The results are in from a comprehensive survey of leaders from several large US manufacturing sectors concerning the adoption of smart manufacturing processes and systems. The survey was conducted, in part, by LIFT, the Detroit-based Department of Defense manufacturing innovation institute, and polled 500 manufacturing industry personnel at the director level or above in ten sectors: aircraft/aerospace; automotive; defense; energy; food/beverage; gas/oil; industrial and commercial machinery; medical/surgical/dental; semiconductors; and shipbuilding/marine. While nearly 90% of those surveyed know that their organizations must adopt smart manufacturing processes and systems, and three in five respondents said their companies have already been using some level of smarter manufacturing in production, the survey also revealed that challenges to adopting smart manufacturing processes still exist.
For 58% of the respondents, the main challenge in moving toward smart manufacturing processes was the complexity of system integration, leading to a rarity of large-scale adoption at the systems level in small and medium-sized enterprises. Respondents indicated that some factors helpful in overcoming this challenge include increased funding; opportunities to consult with implementation experts; and partnering with a software vendor to co-create solutions. For larger companies, smart manufacturing could be implemented in phases by testing the deployment on a single product line before adopting the new processes company-wide.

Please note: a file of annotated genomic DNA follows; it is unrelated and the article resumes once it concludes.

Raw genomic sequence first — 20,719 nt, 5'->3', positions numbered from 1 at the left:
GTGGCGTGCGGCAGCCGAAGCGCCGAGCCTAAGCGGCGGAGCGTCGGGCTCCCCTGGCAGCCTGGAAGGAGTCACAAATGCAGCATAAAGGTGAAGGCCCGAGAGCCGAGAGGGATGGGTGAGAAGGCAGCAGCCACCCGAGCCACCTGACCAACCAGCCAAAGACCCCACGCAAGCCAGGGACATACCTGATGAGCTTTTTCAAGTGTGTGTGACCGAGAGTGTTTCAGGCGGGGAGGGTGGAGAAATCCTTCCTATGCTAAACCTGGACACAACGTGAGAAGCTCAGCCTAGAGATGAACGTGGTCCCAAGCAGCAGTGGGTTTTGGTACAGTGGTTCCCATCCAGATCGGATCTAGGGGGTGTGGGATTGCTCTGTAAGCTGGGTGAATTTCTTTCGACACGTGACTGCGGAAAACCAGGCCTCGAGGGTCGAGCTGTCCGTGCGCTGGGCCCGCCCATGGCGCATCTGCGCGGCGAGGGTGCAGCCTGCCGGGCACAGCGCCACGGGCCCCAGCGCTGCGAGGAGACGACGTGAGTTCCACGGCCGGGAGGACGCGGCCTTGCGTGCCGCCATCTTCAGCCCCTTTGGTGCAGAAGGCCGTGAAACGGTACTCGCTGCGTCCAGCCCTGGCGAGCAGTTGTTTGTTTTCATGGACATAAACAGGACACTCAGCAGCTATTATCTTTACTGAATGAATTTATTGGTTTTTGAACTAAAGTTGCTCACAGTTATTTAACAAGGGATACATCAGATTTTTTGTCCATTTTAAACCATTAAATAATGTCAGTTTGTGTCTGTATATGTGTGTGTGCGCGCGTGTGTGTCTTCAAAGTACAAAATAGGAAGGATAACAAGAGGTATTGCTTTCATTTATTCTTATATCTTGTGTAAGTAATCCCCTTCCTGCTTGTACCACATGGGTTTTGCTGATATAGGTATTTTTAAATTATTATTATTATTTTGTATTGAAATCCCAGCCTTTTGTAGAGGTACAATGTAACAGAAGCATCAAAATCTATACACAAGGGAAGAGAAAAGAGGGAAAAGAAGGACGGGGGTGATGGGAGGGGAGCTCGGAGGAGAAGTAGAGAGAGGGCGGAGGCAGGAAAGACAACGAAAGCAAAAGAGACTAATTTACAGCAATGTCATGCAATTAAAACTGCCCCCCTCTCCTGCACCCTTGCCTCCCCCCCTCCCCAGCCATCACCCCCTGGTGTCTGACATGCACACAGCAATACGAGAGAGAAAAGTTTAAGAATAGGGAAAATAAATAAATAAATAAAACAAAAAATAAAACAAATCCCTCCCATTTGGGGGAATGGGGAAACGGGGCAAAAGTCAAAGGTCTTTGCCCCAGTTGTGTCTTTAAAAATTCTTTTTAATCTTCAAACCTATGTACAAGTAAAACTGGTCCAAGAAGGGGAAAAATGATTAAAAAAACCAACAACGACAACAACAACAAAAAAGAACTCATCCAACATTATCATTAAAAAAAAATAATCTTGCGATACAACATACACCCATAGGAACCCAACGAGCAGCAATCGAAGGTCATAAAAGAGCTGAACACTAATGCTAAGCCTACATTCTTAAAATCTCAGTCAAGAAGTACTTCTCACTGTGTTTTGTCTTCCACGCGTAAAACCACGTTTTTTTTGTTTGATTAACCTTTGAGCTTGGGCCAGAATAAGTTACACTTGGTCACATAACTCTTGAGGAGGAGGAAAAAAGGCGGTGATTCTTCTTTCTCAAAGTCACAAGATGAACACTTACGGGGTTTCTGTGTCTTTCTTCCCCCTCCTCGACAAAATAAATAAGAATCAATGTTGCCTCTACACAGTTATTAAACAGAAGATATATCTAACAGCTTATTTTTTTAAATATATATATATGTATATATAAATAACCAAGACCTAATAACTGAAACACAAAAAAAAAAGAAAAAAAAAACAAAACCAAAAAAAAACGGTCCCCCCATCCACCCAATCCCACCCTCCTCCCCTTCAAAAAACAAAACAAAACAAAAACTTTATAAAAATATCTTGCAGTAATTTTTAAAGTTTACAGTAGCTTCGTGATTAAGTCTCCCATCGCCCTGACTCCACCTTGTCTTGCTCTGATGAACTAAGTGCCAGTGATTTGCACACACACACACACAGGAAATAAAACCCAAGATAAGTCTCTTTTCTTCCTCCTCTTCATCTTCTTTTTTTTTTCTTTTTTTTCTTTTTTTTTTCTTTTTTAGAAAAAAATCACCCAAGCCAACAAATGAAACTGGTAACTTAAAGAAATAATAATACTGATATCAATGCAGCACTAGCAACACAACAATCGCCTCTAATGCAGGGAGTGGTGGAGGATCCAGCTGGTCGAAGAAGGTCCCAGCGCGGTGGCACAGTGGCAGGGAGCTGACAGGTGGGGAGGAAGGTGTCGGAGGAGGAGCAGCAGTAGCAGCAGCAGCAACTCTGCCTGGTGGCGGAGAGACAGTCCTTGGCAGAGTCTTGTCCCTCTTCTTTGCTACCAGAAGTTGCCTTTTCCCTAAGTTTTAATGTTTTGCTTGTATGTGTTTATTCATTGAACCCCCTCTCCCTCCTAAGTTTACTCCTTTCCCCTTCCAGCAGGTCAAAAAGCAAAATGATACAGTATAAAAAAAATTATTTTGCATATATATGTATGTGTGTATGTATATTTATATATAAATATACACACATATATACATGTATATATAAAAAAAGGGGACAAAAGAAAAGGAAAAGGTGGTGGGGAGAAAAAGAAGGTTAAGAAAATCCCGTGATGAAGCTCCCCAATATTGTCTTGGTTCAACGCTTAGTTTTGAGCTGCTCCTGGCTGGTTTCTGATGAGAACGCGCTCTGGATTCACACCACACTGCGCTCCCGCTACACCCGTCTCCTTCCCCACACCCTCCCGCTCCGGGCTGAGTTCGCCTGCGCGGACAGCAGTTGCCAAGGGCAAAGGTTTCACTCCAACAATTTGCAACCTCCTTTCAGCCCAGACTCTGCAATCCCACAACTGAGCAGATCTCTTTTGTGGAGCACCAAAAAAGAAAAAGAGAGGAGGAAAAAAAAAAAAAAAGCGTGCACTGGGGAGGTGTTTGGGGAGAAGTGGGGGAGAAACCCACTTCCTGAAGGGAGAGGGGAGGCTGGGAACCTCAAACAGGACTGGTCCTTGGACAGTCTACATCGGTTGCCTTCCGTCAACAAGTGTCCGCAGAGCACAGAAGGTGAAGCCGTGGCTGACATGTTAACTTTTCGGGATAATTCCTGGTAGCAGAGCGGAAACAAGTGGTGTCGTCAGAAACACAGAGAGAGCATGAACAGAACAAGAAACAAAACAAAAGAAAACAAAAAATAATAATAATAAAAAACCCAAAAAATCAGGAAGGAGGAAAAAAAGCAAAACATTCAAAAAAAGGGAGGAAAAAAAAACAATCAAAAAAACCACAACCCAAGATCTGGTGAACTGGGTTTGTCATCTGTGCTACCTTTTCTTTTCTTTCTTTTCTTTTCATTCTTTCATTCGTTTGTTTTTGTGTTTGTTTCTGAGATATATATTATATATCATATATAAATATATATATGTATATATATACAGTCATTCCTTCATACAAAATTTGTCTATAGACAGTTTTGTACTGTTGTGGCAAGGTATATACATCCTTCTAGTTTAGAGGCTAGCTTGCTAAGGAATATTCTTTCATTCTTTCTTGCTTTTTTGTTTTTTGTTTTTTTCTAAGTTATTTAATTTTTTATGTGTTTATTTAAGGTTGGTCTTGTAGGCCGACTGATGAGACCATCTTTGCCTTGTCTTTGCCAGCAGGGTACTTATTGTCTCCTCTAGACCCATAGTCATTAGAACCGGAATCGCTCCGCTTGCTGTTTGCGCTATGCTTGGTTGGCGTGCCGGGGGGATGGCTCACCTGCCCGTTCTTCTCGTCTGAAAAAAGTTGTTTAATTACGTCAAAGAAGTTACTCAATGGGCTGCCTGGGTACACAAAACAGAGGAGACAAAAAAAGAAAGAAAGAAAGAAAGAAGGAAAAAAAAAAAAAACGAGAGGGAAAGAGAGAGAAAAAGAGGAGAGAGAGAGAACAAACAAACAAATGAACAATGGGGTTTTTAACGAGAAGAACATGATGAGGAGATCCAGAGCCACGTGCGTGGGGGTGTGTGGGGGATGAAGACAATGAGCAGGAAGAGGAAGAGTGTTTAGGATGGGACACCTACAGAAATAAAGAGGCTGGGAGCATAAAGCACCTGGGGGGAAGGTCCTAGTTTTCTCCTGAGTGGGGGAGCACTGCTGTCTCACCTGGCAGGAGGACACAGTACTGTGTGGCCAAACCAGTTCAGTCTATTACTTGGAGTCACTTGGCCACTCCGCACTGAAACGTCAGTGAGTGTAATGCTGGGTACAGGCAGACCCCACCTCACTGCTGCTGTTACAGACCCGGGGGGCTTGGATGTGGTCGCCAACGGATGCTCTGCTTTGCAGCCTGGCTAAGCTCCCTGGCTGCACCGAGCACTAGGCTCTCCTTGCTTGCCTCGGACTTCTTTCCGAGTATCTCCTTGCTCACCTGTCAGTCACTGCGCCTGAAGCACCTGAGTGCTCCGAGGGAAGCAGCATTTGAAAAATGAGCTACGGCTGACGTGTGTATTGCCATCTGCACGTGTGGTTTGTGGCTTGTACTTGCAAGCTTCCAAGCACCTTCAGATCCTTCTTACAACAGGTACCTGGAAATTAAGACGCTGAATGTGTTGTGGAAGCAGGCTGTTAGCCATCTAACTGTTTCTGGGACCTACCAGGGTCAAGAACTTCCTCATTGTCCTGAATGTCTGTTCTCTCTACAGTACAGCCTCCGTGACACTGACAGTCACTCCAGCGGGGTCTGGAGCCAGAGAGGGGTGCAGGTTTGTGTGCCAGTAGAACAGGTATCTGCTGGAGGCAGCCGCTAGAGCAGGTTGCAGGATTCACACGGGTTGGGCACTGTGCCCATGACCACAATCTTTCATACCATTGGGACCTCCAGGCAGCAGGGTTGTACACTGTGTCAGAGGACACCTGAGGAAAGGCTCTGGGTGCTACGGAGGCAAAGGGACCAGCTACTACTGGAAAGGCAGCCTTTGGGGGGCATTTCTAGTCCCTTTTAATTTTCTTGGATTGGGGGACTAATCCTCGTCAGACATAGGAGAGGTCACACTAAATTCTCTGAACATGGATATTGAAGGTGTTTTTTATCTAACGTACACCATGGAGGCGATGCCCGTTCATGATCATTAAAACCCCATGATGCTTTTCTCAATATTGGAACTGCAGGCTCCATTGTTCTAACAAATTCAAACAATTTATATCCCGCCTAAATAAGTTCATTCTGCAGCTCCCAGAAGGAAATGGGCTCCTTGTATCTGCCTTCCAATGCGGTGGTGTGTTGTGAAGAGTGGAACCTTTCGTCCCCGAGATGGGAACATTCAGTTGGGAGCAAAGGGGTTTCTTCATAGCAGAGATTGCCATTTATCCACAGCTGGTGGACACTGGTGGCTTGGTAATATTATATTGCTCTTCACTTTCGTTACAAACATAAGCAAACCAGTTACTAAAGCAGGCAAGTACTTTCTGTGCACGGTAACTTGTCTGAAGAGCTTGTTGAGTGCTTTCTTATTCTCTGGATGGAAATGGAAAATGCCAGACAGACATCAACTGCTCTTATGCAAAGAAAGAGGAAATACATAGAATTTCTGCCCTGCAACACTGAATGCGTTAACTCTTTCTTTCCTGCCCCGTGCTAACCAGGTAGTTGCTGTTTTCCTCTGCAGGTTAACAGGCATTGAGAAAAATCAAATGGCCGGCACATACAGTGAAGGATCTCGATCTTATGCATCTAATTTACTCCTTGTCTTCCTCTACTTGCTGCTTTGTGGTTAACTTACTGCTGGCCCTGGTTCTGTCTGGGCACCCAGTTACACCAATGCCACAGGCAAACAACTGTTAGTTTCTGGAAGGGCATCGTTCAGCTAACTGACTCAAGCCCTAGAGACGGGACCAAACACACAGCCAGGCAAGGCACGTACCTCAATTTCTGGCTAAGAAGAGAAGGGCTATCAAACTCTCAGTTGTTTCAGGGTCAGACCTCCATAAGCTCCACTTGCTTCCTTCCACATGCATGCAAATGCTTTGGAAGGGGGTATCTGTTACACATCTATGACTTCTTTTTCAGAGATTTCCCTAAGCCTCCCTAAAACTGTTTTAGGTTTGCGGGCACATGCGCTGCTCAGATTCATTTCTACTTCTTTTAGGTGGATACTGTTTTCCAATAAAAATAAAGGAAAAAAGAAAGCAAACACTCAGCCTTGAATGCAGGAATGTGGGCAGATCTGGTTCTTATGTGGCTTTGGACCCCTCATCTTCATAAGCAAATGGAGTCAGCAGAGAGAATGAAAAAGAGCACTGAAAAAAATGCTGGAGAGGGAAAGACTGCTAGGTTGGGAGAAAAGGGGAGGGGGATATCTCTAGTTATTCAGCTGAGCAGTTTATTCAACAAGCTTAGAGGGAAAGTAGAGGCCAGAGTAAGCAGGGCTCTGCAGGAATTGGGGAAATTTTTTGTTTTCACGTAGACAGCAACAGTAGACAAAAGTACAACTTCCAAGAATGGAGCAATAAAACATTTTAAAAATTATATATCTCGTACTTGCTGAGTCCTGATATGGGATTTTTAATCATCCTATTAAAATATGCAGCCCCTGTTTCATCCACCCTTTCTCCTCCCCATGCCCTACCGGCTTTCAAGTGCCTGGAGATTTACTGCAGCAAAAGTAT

Four in five respondents said their organizations have a firm commitment to a transition towards smart manufacturing, but over two-thirds (68%) expressed concern that no positive return on investment has yet been shown at comparable companies. This result appears to correlate with a concern expressed by 65% of respondents that costs of transitioning to smart manufacturing outweigh the benefits of doing so. This result varied by industry, with industries that manufacture high-value items using complex processes being more likely to view the cost-benefit favorably than those respondents producing goods further down the value scale. This suggests that as experience is gained with smarter manufacturing processes, implementation costs are likely to drop and adoption of smarter manufacturing techniques is likely to become more prevalent.
Despite these challenges, survey respondents acknowledged that smart manufacturing facilitates “reshoring” of the production of goods, which lowers transportation costs, reduces the variability of logistics, and stabilizes supply chains. This was especially true for respondents in the semiconductor industry, which had 90% of respondents indicating they are looking to bring production back to the US. Through the survey, senior leaders at manufacturing companies across a variety of sectors expressed strong interest in accelerating the transition to smarter manufacturing. The right partnerships can help manufacturers address the challenges and, as the survey says, Drive American Manufacturing into the Future.